warrenellis  2017  folklore  situationist  landscape  writing  us  naming  lore  myth  psychogeography  phenomenology 
september 2017 by robertogreco
ORBITAL OPERATIONS: Weird Shit International - OO 14 May 17
"More recently, I learned of Black Mountain College, from one of Iain Sinclair's better latter-day books, AMERICAN SMOKE (UK) (US).  Black Mountain College interests me because it seems mostly metaphorical: it's the idea of a strange cross-contamination zone of a college. Even the name! More interesting to me than, say, the idea of a Hartlib Circle [https://en.wikipedia.org/wiki/Hartlib_Circle ]
or Invisible College -- even though I'm a member of one or two of those, and run a private newsletter speaking to, in the immortal words of Charlie Stross, "the people, corporates, collectives, and bots I currently favor."  I like the invisible-college networks - information gets moved around, work gets done, contacts are maintained. But they are, by definition, not open. And all things good should (eventually) flow into the boulevard.

That's what this newsletter is, for me."

My friend Kyoko Kitamura sent me this recent quote from musician/composer Anthony Braxton:
"Each of you need to write about your music. "What are you doing?" "What do you think you are doing?" If you don't write about it, whatever you think you are doing, you might forget it. Maybe you need to sit down and ask the question "What am I doing?" and write it out...Me, I'm always taking notes on my system...Each of you, in my opinion, would do a very good thing by sitting down and asking yourself "What the f- am I doing? I say I like music, I'm not even sure if I like music, but maybe I do like music. What am I doing? Where am I going with it? Is it just about a gig?"...Each of us has to take that responsibility. That's a RESPONSIBILITY. If you're going to be broke and crazy, at least do your best. And part of doing your best is defining things in a way where it's possible to EVOLVE. If there's no clarity, if everything is murky, then you might not be using all of your forces in the best possible way depending on what you are looking at and depending on what you want for yourself...I would say, "Hey, don't be such a nice a person." You need to get angry about something... You need to remember that we don't live in heaven. THIS IS NOT HEAVEN. THIS IS COMPOSITE REALITY. It's much better than the concept of heaven. With composite reality, everything is happening. This is why you have to navigate through form. Part of navigation is including yourself and your life..."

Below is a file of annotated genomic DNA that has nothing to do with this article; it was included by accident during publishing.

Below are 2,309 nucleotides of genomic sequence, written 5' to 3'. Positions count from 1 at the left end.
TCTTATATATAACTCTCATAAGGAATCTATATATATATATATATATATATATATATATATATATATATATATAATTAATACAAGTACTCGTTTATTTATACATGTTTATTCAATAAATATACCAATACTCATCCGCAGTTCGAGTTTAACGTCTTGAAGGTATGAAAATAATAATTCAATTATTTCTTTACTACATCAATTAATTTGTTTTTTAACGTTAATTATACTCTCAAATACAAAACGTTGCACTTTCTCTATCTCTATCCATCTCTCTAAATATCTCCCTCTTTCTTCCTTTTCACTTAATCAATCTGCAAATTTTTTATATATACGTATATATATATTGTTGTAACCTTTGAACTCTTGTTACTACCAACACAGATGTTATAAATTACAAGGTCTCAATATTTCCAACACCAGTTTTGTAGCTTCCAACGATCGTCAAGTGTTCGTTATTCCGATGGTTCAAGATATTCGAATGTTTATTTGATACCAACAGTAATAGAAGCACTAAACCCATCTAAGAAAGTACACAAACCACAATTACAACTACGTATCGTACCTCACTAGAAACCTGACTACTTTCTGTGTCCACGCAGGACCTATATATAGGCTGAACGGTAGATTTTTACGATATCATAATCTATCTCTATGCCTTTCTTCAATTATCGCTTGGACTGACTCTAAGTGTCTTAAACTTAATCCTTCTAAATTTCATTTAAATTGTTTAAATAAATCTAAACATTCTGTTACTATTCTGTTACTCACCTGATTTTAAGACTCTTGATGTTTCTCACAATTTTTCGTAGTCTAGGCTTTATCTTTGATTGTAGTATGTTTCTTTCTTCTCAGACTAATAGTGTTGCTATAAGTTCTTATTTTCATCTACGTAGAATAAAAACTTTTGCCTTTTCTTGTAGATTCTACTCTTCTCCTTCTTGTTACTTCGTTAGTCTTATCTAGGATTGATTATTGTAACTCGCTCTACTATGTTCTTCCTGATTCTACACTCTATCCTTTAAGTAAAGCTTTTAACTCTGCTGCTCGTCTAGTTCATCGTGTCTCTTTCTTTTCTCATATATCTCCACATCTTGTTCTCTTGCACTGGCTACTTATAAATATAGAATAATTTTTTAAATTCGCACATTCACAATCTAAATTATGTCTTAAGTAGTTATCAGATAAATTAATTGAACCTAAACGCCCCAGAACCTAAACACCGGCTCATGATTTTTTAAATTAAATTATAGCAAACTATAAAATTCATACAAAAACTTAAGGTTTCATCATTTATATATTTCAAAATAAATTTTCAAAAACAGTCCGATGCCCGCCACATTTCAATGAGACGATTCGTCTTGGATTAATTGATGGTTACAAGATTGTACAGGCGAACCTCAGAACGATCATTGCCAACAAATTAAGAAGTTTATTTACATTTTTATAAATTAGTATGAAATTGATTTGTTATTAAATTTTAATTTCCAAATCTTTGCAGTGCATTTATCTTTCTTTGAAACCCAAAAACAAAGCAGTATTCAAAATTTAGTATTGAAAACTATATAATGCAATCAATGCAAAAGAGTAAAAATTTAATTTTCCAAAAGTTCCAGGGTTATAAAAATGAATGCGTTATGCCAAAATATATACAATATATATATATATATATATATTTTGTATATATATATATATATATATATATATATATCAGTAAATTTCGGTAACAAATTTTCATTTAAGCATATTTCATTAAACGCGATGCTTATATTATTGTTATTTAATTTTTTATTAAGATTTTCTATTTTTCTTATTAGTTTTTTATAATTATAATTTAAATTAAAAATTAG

The Weird Shit International. Black Mountain College. Everything is happening. Navigating from the Thames Delta."
warrenellis  blackmountaincollege  2017  iainsinclair  networks  invisiblecollege  hartlibcircle  newsletters  bmc  charliestross  collectives  howwelearn  howwmake  anthonybraxton  kyokokitamura  compositereality  responsibility 
may 2017 by robertogreco
WARREN ELLIS chronofile-minimal
"You’re spending too much time thinking about what other people might think and too much time second-guessing yourself. Go where your energy is, and when you come to a point where you need to make a story choice, go with the less comfortable one.  It’s only time and paper. Ride the wrong way for a while and see what happens."
warrenellis  writing  life  living  2017  exploration  howwewrite 
april 2017 by robertogreco